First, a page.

Finally in my ruling in an application for leave to appeal the overruling of the several preliminary objections in this application, I clearly indicate the points of law which I considered to be meritorious for consideration by an appellate court. I will quote from a transcript of the ruling for leave where I held that:

      “I have carefully listened to your able submissions. It is true that you are raising very serious points of general importance in that they affect the conduct for filing defences and serving defences in this court. It will affect the practice of the bar and I would like to recount the several issues that arise. 

  1. The first one deals with the filing of a Written Statement of Defence. Justice Zehurikize in the decision that has been quoted has held that, and agreeing with my earlier decision in Eastern Builders vs. Protection Security Services, that a defence is filed when it is endorsed by the officer; that is the Registrar.  Whereas the earlier decision of Justice Lameck rules that a defence is only filed when it is placed on the record. They use the word “placed” and then left at the place for service of the Plaintiff.  In other words, it’s not filed until when it is placed and served on the Plaintiff.  And that raises an in interesting point of law.

 

  1. The 2nd one deals with the time within which to file and serve.  Whereas it is very clear that the time to file and serve a Written Statement of Defence is 15 days, the rules are very explicit.  Prior to that, that is prior to 1998 before the Civil Procedure Amendment of 1998, it would be entering appearance, after entering appearance, a Defendant has an opportunity to proceed under O.9 to object to jurisdiction or to have the summons struck out on the grounds of non-service, etc.  An entry of appearance was within 15 days when the Rules Committee did away with entry of appearance.  We come to the primary rule O.8, r.19 on which the diverse opinions of this court have come. 

 

That rule has never been amended or harmonized and in my ruling I pointed out that it has not been harmonized, so a Defendant who files the defence on the 13th day and does not serve it would be out of time if we go by the previous ruling of Hon. Justice Lameck Mukasa.  Because one would hardly have two or three days within which to serve the defence.  So indeed there are matters of public importance that have been raised in the application for leave to appeal.

The problem, which Counsel Matsiko has raised is that that application for leave to appeal is premature, because the objections which were raised to the application in MA No 477-2012 dealt with the competence of the application itself.  They were preliminary objections to the application for extension of time in which to file and serve.  In Eastern Builders vs. Protection Security Services, such an application had been allowed and I did not depart from it.  What I am trying to say is that the very essence of the application has not yet been heard.  Whereas the points of law that have been raised could have been better raised, if there was an extension of time within which to file the defence, a matter that is still pending.”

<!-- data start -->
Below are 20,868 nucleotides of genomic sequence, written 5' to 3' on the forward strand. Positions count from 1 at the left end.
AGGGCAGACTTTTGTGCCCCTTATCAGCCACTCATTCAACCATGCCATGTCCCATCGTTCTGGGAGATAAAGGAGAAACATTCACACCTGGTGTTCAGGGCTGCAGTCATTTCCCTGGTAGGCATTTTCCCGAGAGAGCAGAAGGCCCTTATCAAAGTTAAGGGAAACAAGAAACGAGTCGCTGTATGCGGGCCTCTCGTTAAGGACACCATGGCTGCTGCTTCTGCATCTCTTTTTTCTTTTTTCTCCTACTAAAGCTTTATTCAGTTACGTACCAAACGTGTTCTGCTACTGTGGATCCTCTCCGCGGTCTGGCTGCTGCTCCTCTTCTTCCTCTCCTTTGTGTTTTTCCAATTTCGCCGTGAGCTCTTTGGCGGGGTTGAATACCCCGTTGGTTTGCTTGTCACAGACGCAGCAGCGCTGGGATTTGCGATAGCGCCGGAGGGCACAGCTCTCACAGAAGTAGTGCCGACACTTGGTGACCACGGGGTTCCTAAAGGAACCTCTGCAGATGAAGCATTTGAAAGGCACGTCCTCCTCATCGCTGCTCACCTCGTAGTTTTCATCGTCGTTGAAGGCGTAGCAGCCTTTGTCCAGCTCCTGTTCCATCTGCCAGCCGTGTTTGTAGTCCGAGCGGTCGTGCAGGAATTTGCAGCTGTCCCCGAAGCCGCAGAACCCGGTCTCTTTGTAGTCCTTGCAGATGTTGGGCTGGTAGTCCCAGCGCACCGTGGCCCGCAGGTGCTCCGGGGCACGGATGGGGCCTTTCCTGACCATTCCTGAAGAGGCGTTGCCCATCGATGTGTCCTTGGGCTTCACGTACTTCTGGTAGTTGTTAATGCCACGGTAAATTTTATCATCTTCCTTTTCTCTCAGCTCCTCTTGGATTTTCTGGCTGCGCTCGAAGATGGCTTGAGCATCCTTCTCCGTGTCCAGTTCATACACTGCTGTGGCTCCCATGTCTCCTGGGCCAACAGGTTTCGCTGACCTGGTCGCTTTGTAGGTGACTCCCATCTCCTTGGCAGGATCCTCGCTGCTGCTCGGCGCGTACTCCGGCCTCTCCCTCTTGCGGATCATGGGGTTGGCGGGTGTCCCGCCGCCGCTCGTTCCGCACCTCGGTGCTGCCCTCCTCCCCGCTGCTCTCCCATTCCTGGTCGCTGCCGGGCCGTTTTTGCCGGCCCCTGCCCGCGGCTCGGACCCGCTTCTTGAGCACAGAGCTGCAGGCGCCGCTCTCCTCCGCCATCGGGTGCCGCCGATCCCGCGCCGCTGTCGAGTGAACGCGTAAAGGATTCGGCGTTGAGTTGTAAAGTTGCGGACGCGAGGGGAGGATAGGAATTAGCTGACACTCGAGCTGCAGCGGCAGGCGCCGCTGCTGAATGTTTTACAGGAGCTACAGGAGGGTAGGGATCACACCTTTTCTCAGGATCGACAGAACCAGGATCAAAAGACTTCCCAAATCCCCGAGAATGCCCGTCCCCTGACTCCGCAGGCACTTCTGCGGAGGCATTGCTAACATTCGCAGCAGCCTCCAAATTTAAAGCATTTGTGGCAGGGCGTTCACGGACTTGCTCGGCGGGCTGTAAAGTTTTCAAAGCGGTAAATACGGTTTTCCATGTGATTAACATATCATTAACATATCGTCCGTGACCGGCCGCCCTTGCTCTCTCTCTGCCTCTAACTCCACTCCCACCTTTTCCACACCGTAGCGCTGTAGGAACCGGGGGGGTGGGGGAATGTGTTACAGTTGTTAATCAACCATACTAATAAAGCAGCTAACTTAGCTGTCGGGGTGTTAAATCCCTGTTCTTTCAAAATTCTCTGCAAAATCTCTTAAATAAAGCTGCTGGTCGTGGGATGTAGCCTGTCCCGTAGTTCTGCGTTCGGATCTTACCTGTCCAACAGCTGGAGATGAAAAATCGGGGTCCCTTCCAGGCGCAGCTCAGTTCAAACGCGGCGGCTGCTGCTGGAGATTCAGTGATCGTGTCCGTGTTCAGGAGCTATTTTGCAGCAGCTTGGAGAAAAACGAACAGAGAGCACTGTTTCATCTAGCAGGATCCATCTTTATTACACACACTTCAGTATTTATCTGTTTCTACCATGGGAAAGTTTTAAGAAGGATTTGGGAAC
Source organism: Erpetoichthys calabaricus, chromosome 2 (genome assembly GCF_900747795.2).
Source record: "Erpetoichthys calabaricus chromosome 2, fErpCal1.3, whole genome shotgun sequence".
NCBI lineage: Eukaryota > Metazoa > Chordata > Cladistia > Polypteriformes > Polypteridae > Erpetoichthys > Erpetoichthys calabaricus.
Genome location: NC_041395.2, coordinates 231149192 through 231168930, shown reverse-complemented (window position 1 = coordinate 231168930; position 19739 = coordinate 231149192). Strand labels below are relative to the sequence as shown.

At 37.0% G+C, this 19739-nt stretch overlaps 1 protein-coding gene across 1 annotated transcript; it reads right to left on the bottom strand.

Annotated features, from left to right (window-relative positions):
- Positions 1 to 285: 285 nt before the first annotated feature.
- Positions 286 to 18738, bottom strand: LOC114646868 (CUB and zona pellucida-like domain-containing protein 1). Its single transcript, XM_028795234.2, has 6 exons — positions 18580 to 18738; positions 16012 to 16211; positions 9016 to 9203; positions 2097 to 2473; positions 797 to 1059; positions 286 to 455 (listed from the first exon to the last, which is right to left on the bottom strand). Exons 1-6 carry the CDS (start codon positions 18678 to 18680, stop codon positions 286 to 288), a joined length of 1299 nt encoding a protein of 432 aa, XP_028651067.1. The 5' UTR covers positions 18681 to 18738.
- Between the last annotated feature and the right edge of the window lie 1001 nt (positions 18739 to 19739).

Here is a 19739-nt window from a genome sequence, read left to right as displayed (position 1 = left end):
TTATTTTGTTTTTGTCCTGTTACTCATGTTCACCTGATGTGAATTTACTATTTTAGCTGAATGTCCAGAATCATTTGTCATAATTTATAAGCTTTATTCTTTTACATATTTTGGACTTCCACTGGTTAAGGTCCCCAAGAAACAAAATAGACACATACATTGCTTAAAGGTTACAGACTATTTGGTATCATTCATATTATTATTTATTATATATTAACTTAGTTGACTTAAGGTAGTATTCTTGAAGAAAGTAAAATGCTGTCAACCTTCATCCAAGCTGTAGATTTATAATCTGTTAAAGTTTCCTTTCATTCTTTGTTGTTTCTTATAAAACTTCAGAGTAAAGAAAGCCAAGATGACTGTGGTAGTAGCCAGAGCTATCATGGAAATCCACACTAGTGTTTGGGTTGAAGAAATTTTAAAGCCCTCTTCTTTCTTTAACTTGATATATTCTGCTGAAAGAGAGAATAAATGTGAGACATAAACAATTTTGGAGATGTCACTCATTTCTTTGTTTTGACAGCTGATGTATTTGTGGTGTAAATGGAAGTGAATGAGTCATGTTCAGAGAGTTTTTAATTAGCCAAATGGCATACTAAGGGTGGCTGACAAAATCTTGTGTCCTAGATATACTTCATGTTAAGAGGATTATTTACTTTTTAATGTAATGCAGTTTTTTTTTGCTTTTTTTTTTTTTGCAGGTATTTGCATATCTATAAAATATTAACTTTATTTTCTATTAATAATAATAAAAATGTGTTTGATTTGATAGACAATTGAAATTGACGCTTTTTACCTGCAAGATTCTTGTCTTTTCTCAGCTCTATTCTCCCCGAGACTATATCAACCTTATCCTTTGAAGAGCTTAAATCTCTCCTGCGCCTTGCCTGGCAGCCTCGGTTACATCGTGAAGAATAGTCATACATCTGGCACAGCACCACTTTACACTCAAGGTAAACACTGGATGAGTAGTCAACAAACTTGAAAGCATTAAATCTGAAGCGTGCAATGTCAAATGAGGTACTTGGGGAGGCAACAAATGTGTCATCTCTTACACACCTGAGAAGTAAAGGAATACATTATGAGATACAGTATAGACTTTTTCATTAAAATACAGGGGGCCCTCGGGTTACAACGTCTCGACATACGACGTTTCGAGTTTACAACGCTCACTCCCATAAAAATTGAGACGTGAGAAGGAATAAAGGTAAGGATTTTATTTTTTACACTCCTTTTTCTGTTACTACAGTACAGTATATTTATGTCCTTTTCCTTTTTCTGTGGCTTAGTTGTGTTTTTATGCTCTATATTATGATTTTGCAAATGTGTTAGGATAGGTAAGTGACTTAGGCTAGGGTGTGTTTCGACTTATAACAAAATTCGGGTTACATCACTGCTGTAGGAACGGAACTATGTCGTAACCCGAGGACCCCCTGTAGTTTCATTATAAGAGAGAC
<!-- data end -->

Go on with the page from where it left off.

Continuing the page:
And because it was on the competence of the application itself, the ruling and it was by agreement of Counsel of the Applicant that he will not. He felt that the objections would go to the substance of the application and it would not be heard if the objection succeeds.  He did not touch on the merits and the court could not pronounce itself on the merits of the application as to whether to grant the application for leave to file a WSD out of time.

Similarly, the Defendant’s Counsel restricted themselves to the objections itself but did not deal with the basics of the matter which is whether in that application, the court should exercise its discretion. Now what this application for leave to appeal does is to bar the Applicant, (that is the Defendant) from being heard in the application, without dealing with the suit itself. On the other hand if the court were to wait to hear that application, it would be very easy to grant leave because there are very many important points of law that arise and which are reflected in various diverse opinions on the subject. 

So the court has been placed in a very difficult situation, because you have made the application before any order of the court. The Court just disallowed the preliminary objections to hear the application, whatever the grounds (whether it is res judicata or…) whereas the gist of the application for leave is on the points of the law that arise from the filing and placing of the defence on record and service of the defence.  And that is how I have understood your initial points for leave to appeal which actually would merit consideration by an Appellant court.

On the basis of that, it is my ruling that leave to appeal, the decision of the court is granted.  However, there will be a stay of proceedings of the suit itself on the merits. That is the 2nd order.”

The court in the ruling on application for leave held that the ruling on the preliminary points was not on the merits of the application itself but on whether it could be heard on the merits.